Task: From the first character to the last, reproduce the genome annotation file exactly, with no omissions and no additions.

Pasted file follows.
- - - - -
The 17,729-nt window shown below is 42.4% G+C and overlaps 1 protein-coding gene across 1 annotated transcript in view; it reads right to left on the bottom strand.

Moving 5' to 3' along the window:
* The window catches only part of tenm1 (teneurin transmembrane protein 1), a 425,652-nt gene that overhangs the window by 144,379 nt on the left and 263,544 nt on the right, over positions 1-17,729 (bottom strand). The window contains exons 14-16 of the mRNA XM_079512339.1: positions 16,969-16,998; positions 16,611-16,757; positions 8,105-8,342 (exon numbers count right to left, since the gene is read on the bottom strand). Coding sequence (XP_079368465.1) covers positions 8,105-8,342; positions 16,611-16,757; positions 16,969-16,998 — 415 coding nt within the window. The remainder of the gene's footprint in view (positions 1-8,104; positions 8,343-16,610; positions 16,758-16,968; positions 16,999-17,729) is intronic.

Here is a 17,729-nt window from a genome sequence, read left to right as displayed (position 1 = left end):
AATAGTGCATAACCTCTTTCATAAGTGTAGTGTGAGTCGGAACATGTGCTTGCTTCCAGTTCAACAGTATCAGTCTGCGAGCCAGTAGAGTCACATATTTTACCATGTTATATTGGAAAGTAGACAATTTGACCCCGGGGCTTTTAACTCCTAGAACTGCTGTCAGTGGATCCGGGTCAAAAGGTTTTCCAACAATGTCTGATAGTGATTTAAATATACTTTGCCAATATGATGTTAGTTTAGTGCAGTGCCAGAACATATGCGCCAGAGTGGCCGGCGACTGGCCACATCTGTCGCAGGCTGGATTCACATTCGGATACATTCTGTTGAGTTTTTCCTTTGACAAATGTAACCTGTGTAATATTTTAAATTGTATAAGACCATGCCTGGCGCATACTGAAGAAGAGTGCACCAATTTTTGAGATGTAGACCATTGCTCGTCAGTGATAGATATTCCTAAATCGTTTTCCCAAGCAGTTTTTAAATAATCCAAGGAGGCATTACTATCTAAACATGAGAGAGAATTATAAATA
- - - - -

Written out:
The 17,729-nt window shown below is 42.4% G+C and overlaps 1 protein-coding gene across 1 annotated transcript in view; it reads right to left on the bottom strand.

Moving 5' to 3' along the window:
* The window catches only part of tenm1 (teneurin transmembrane protein 1), a 425,652-nt gene that overhangs the window by 144,379 nt on the left and 263,544 nt on the right, over positions 1-17,729 (bottom strand). The window contains exons 14-16 of the mRNA XM_079512339.1: positions 16,969-16,998; positions 16,611-16,757; positions 8,105-8,342 (exon numbers count right to left, since the gene is read on the bottom strand). Coding sequence (XP_079368465.1) covers positions 8,105-8,342; positions 16,611-16,757; positions 16,969-16,998 — 415 coding nt within the window. The remainder of the gene's footprint in view (positions 1-8,104; positions 8,343-16,610; positions 16,758-16,968; positions 16,999-17,729) is intronic.

Here is a 17,729-nt window from a genome sequence, read left to right as displayed (position 1 = left end):
AATAGTGCATAACCTCTTTCATAAGTGTAGTGTGAGTCGGAACATGTGCTTGCTTCCAGTTCAACAGTATCAGTCTGCGAGCCAGTAGAGTCACATATTTTACCATGTTATATTGGAAAGTAGACAATTTGACCCCGGGGCTTTTAACTCCTAGAACTGCTGTCAGTGGATCCGGGTCAAAAGGTTTTCCAACAATGTCTGATAGTGATTTAAATATACTTTGCCAATATGATGTTAGTTTAGTGCAGTGCCAGAACATATGCGCCAGAGTGGCCGGCGACTGGCCACATCTGTCGCAGGCTGGATTCACATTCGGATACATTCTGTTGAGTTTTTCCTTTGACAAATGTAACCTGTGTAATATTTTAAATTGTATAAGACCATGCCTGGCGCATACTGAAGAAGAGTGCACCAATTTTTGAGATGTAGACCATTGCTCGTCAGTGATAGATATTCCTAAATCGTTTTCCCAAGCAGTTTTTAAATAATCCAAGGAGGCATTACTATCTAAACATGAGAGAGAATTATAAATA